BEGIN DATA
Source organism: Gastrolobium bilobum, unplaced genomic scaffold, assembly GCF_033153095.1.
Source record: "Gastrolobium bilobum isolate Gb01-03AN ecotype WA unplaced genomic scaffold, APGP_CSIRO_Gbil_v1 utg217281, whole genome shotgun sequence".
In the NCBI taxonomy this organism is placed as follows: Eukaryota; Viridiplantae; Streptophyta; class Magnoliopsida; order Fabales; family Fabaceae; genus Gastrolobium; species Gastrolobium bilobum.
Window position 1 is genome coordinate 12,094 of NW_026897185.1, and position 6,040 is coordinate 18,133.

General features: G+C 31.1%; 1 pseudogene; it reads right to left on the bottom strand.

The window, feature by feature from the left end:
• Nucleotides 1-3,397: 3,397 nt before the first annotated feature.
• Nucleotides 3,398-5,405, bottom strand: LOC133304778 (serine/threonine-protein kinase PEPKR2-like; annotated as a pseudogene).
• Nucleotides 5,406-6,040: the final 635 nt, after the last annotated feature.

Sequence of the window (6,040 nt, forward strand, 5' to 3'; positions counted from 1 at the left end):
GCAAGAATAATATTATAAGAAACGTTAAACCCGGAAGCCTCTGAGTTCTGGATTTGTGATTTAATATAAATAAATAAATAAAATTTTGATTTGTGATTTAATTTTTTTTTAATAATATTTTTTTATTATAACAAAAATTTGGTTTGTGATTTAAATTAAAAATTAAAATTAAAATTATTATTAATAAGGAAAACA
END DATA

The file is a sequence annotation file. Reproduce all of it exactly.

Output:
Source organism: Gastrolobium bilobum, unplaced genomic scaffold, assembly GCF_033153095.1.
Source record: "Gastrolobium bilobum isolate Gb01-03AN ecotype WA unplaced genomic scaffold, APGP_CSIRO_Gbil_v1 utg217281, whole genome shotgun sequence".
In the NCBI taxonomy this organism is placed as follows: Eukaryota; Viridiplantae; Streptophyta; class Magnoliopsida; order Fabales; family Fabaceae; genus Gastrolobium; species Gastrolobium bilobum.
Window position 1 is genome coordinate 12,094 of NW_026897185.1, and position 6,040 is coordinate 18,133.

General features: G+C 31.1%; 1 pseudogene; it reads right to left on the bottom strand.

The window, feature by feature from the left end:
• Nucleotides 1-3,397: 3,397 nt before the first annotated feature.
• Nucleotides 3,398-5,405, bottom strand: LOC133304778 (serine/threonine-protein kinase PEPKR2-like; annotated as a pseudogene).
• Nucleotides 5,406-6,040: the final 635 nt, after the last annotated feature.

Sequence of the window (6,040 nt, forward strand, 5' to 3'; positions counted from 1 at the left end):
GCAAGAATAATATTATAAGAAACGTTAAACCCGGAAGCCTCTGAGTTCTGGATTTGTGATTTAATATAAATAAATAAATAAAATTTTGATTTGTGATTTAATTTTTTTTTAATAATATTTTTTTATTATAACAAAAATTTGGTTTGTGATTTAAATTAAAAATTAAAATTAAAATTATTATTAATAAGGAAAACA